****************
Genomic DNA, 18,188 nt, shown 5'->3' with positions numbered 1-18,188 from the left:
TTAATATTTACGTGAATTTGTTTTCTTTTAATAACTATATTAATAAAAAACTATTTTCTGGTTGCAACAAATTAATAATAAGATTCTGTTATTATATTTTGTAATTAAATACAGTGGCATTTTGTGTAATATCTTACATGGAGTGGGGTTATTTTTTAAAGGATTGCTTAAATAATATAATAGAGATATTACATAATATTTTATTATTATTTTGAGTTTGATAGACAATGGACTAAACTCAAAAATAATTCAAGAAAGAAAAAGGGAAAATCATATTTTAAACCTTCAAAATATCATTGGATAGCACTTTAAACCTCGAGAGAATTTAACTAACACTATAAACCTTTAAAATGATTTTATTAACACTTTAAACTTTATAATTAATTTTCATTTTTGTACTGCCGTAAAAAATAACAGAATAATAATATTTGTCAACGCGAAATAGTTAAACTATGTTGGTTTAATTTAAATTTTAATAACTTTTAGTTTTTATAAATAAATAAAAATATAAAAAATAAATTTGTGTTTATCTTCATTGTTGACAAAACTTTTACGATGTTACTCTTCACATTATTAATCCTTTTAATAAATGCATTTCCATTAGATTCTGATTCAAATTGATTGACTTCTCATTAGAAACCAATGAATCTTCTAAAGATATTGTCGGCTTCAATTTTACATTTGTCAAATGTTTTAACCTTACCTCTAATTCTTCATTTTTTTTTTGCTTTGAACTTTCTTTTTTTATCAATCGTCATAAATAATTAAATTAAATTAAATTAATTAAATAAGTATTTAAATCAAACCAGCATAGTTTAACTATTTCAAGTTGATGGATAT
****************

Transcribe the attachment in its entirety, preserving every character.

Genomic DNA, 18,188 nt, shown 5'->3' with positions numbered 1-18,188 from the left:
TTAATATTTACGTGAATTTGTTTTCTTTTAATAACTATATTAATAAAAAACTATTTTCTGGTTGCAACAAATTAATAATAAGATTCTGTTATTATATTTTGTAATTAAATACAGTGGCATTTTGTGTAATATCTTACATGGAGTGGGGTTATTTTTTAAAGGATTGCTTAAATAATATAATAGAGATATTACATAATATTTTATTATTATTTTGAGTTTGATAGACAATGGACTAAACTCAAAAATAATTCAAGAAAGAAAAAGGGAAAATCATATTTTAAACCTTCAAAATATCATTGGATAGCACTTTAAACCTCGAGAGAATTTAACTAACACTATAAACCTTTAAAATGATTTTATTAACACTTTAAACTTTATAATTAATTTTCATTTTTGTACTGCCGTAAAAAATAACAGAATAATAATATTTGTCAACGCGAAATAGTTAAACTATGTTGGTTTAATTTAAATTTTAATAACTTTTAGTTTTTATAAATAAATAAAAATATAAAAAATAAATTTGTGTTTATCTTCATTGTTGACAAAACTTTTACGATGTTACTCTTCACATTATTAATCCTTTTAATAAATGCATTTCCATTAGATTCTGATTCAAATTGATTGACTTCTCATTAGAAACCAATGAATCTTCTAAAGATATTGTCGGCTTCAATTTTACATTTGTCAAATGTTTTAACCTTACCTCTAATTCTTCATTTTTTTTTTGCTTTGAACTTTCTTTTTTTATCAATCGTCATAAATAATTAAATTAAATTAAATTAATTAAATAAGTATTTAAATCAAACCAGCATAGTTTAACTATTTCAAGTTGATGGATAT